AGENCE FRANCE PRESSE v. GOOGLE INC.

Filing 14

Civil Statement from Google: Statement of Case. (Attachments: # 1)(Kirby, Thomas)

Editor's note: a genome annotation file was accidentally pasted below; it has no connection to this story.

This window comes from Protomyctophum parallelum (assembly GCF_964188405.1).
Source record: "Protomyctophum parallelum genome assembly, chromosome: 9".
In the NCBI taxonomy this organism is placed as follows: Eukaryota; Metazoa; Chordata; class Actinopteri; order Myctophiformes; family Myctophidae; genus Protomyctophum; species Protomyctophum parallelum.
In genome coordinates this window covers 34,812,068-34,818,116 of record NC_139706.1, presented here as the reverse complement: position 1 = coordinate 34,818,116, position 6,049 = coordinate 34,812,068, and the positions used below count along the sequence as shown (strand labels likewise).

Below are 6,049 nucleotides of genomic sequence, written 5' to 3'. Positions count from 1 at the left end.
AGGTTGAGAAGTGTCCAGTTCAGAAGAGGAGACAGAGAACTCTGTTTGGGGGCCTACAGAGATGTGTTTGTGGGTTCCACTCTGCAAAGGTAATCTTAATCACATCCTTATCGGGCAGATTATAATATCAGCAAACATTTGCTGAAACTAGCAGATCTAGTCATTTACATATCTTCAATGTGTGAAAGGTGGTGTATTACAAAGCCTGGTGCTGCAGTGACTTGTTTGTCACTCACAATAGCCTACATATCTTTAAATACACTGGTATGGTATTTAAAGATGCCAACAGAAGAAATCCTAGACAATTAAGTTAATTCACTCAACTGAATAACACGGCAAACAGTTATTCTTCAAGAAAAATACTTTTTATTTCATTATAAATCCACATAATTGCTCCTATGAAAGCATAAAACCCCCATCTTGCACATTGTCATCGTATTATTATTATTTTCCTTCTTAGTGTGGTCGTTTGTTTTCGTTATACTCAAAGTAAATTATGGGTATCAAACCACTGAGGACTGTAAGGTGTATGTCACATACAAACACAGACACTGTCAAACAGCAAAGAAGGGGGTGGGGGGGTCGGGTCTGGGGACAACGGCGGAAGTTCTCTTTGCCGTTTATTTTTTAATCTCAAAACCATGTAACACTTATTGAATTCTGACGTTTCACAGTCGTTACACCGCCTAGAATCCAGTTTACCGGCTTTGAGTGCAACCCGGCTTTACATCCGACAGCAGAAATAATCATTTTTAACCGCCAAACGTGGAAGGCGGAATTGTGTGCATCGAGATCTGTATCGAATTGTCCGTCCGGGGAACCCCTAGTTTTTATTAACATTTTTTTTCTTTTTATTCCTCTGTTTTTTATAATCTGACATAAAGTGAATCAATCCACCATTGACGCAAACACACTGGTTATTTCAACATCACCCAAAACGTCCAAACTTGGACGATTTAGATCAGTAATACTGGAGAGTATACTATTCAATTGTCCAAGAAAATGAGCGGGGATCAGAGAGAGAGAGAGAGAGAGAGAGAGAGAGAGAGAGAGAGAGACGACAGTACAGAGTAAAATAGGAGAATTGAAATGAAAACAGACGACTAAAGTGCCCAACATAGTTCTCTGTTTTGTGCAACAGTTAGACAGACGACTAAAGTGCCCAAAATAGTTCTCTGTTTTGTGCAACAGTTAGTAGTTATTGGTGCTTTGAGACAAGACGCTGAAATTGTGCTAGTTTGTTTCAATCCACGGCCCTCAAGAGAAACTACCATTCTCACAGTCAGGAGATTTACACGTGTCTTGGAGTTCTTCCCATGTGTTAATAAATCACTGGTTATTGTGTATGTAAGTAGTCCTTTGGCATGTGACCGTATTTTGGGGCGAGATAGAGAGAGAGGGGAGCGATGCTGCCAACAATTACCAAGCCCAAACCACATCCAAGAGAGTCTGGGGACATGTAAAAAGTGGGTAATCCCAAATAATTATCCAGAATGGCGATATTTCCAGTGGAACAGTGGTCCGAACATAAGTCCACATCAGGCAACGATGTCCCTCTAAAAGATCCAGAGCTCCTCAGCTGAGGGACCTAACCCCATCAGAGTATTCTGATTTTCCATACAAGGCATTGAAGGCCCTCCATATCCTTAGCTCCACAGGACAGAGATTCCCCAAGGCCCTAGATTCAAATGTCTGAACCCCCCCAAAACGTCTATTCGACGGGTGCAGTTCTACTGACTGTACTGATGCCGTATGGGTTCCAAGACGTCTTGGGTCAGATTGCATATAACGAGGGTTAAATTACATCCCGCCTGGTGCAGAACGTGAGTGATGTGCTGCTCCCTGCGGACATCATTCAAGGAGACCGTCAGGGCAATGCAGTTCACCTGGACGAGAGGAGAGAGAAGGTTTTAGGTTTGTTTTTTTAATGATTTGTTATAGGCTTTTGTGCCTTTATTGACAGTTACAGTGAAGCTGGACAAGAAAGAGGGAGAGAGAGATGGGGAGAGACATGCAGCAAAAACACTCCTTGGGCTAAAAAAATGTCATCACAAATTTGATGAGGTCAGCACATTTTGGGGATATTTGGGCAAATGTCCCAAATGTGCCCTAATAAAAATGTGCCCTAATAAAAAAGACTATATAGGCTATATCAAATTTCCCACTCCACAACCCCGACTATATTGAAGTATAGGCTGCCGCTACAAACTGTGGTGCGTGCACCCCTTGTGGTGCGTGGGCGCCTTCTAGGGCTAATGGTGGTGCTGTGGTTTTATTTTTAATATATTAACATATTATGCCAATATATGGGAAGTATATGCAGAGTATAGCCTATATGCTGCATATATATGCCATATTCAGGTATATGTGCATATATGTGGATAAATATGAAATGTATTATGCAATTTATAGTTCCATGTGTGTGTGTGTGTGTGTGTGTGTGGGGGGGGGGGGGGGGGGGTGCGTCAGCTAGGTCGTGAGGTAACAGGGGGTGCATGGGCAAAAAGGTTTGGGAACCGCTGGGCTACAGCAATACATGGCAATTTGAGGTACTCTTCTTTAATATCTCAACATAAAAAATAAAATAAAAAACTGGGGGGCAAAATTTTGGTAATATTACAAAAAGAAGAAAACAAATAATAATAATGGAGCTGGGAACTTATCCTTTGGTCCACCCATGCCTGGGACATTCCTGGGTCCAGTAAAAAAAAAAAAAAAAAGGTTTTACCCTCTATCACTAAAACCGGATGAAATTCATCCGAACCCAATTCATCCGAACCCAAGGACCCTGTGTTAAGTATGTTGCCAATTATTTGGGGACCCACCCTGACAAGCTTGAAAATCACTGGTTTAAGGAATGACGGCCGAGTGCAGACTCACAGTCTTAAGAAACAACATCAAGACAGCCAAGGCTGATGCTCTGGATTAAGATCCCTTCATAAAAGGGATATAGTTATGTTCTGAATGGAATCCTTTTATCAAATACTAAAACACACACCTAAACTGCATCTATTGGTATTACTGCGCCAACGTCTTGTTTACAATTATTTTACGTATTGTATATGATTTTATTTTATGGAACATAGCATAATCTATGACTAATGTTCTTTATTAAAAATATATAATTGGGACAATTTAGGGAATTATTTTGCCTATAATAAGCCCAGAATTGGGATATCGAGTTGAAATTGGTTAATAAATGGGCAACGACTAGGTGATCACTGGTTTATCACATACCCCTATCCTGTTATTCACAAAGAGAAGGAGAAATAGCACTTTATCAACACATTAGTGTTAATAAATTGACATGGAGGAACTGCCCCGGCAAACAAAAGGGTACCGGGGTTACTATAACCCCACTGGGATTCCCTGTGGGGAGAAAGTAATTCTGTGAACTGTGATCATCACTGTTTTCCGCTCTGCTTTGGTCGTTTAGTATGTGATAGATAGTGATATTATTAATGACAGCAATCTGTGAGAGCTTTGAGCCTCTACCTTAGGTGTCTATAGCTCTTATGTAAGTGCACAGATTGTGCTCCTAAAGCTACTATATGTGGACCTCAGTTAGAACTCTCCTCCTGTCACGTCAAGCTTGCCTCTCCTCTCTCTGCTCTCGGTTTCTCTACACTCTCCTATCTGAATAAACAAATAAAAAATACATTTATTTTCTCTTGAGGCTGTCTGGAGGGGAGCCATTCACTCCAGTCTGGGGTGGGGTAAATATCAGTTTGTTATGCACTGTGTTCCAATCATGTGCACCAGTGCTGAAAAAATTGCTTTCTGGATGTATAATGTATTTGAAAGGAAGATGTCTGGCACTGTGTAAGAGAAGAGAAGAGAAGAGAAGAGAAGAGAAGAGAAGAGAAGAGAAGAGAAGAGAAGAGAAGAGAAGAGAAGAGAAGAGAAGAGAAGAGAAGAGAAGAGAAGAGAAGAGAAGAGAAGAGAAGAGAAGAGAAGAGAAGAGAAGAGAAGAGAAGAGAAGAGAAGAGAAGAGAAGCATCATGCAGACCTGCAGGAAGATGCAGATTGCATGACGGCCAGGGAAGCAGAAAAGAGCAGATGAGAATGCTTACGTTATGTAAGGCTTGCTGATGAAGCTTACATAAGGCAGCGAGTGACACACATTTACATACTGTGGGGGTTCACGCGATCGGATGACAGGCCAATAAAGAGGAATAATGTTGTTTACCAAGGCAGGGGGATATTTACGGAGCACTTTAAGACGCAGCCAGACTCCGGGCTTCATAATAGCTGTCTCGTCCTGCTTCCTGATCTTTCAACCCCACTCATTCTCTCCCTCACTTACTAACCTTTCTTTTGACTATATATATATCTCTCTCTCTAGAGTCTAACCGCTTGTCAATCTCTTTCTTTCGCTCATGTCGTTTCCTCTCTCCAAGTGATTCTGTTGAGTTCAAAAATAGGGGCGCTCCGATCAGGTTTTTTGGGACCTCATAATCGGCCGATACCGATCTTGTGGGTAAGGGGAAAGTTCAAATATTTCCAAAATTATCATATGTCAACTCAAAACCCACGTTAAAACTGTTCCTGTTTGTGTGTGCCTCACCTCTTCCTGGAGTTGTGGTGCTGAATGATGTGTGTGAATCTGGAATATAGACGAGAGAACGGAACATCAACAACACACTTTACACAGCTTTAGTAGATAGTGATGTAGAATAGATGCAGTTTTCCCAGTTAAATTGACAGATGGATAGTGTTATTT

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AGENCE FRANCE PRESSE v. GOOGLE INC. Doc. 14 Case 1:05-cv-00546-GK Document 14 Filed 06/15/2005 Page 1 of 5 IN THE UNITED STATES DISTRICT COURT FOR THE DISTRICT OF COLUMBIA AGENCE FRANCE PRESSE, Plaintiff and Counter Defendant v. GOOGLE, INC., Defendant and Counter Plaintiff ) ) ) ) ) ) ) Civil Action No. 1:05CV00546 (GK) DEFENDANT/COUNTER PLAINTIFF GOOGLE'S STATEMENT OF THE CASE AND STATUTORY BASIS (Filed pursuant to Order of May 25, 2005) This case arises under the Copyright Act, 17 U.S.C. 101 et seq., as it applies to one aspect of the Internet, the World Wide Web ("web"). The web is a decentralized collection of billions of pages of constantly changing content, stored on millions of computers owned and controlled by millions of independent entities and persons. It is like an enormous library in which the volumes are shelved in random order and the content of the volumes keeps changing. The business and mission of Defendant/Counter-Plaintiff Google Inc.'s ("Google") is to organize the world's information and thereby maximize its usefulness. Google is best known for the tools it provides for locating information on the web. Google News, the subject of this action, is a tool created by Google to help users identify and locate web pages containing news stories and images on a given subject. When users visit Google News (see http://news.google.com) they view an index of hyperlinks ("links") to news stories and images, organized by topic to allow users quickly to find a variety of different sources for any given news topic. The concept is similar to a Reader's Guide or card catalog, but adapted to the Internet. -1Dockets.Justia.com Case 1:05-cv-00546-GK Document 14 Filed 06/15/2005 Page 2 of 5 To identify available news materials, the links on Google News include (a) headlines along with, in some cases, a snippet from the lead paragraphs, typically consisting of the first sentence of the story or less (the "lead fragment"), and/or (b) very low-resolution thumbnail images, fewer than 100 pixels by 100 pixels, that are small summaries of photographs (the "thumbnail links"). The thumbnails usually come from different websites than the headlines and lead fragments, but relate to the same general subject. Importantly, users cannot read a news story or view a full photograph on Google News, but can only do so by clicking on the link provided, thereby leaving Google News and going to the independent web site on which the story or photograph is posted. Exhibit A attached hereto illustrates the above description, using images taken from the web on June 3, 2005. Any computer connected to the Internet can follow the described procedures to generate comparable images, but because the web's news content is constantly changing, the specific text and thumbnails will differ. Because Google News is attempting to exclude links relating to Plaintiff's stories and images pending this litigation, they cannot now be observed on Google News. However, they would be treated in the same way as the text and images shown. Plaintiff Agence France Presse ("AFP") is a wire service that provides news articles and photographs to newspapers and similar entities for use in their publications and for presentation to the public on their websites. AFP claims that when Google News identifies an AFP story by displaying a headline or a headline and lead fragment, that display infringes the AFP copyright protecting the article. Similarly, AFP claims that when Google News uses a low-resolution thumbnail to identify an available AFP photograph, the thumbnail is an infringing copy and display. AFP denies that such uses are a fair use, even though their function is to efficiently -2- Case 1:05-cv-00546-GK Document 14 Filed 06/15/2005 Page 3 of 5 direct Internet users to the original sites where AFP's stories (or some version created by an AFP licensee) or photographs have been posted for public view with AFP's consent. AFP also alleges that Google has wrongfully removed AFP's "copyright management information" from the headlines, lead fragments and photographs previously contained in Google News in violation of 17 U.S.C. 1202. By this claim AFP appears to mean that the snippets displayed in the Google News index may not include copyright information or, in the case of thumbnails, the low resolution may render an embedded watermark illegible. AFP does not deny that its full copyright management information is displayed when a viewer clicks on a link to view an originating site (if AFP or its licensee included it), nor does it assert that Google takes any action for the purpose of removing copyright information. As an afterthought, AFP's Amended Complaint asserts that Google's index constitutes the tort of misappropriation. Strikingly, although there are standard industry methods for easily designating web materials as off-limits, AFP allows its articles and images to be placed on the web without any such restriction. Google flatly denies any infringement, violation of section 1202, or misappropriation, and seeks a declaratory judgment that its conduct is lawful. Google's ultimate position is that its activities are not infringing, even as to valid and properly registered copyrights. However, the Amended Complaint fails even to identify any particular copyrighted works owned by AFP or to cite a single copyright registration. Thus, it permits serious doubt that AFP actually owns the copyrights it claims have been infringed. To the extent that AFP owns registered copyrights, it is unclear what works are protected, and to what extent. Whatever copyrights AFP may have surely do not independently protect the highly factual headlines and lead fragments in the manner AFP asserts. In any event, Google News' use of those fragments to direct viewers -3- Case 1:05-cv-00546-GK Document 14 Filed 06/15/2005 Page 4 of 5 efficiently to websites where the entire articles are posted with AFP's consent is both a fair use and impliedly licensed. Similarly, low-resolution thumbnails are a fair and practical way to guide viewers to relevant original images, as even the Library of Congress (which includes the Copyright Office) recognizes and practices in its on-line indexes. See http://www.loc.gov/rr/print/catalogabt.html ("rights considerations" preclude display of copies of certain images to Internet users, so Library provides only thumbnail versions online; user must go on site to view original). AFP's claim relating to copyright management information fails because Google has not done any prohibited act and lacks the intent and knowledge required under section 1202. Finally, the notion that guiding viewers to news websites is a misappropriation is entirely without support under the laws of any state. The copyright claims, defenses, and counterclaims all arise under the Copyright Act, 17 U.S.C. 101 et seq. One provision that will receive extensive attention is section 107, which embodies the "fair use" principle that authorizes many forms of copying that are consistent with the ultimate goals of the Copyright Act. As noted above, however, AFP must satisfy many other provisions, ranging from those defining protected subject matter and infringement to those requiring proper registration, before any issue of fair use even arises. The misappropriation claim purportedly arises under the laws of unidentified states. The Amended Complaint asserts federal question and diversity jurisdiction. Because AFP claims to derive its asserted copyrights from independent contractors and the text fragments and thumbnails displayed by Google News come from websites around the world that authorize reproduction and use in various ways, complete discovery will be extensive. The parties have agreed, for example, that each side should be allowed to take 30 depositions, in -4- Case 1:05-cv-00546-GK Document 14 Filed 06/15/2005 Page 5 of 5 addition to the depositions of any experts. It is foreseeable, however, that early discovery may permit this case to be resolved on motions for summary judgment. Respectfully submitted, Dated: June 15, 2005 /s/ Thomas W. Kirby Andrew G. McBride (Bar No. 426697) Bruce G. Joseph (Bar No. 338236) Thomas W. Kirby (Bar No. 915231) WILEY REIN & FIELDING LLP 1776 K St. NW Washington, DC 20006 202.719.7000 Fax: 202.719.7049 Attorneys for Defendant Google Inc. -5-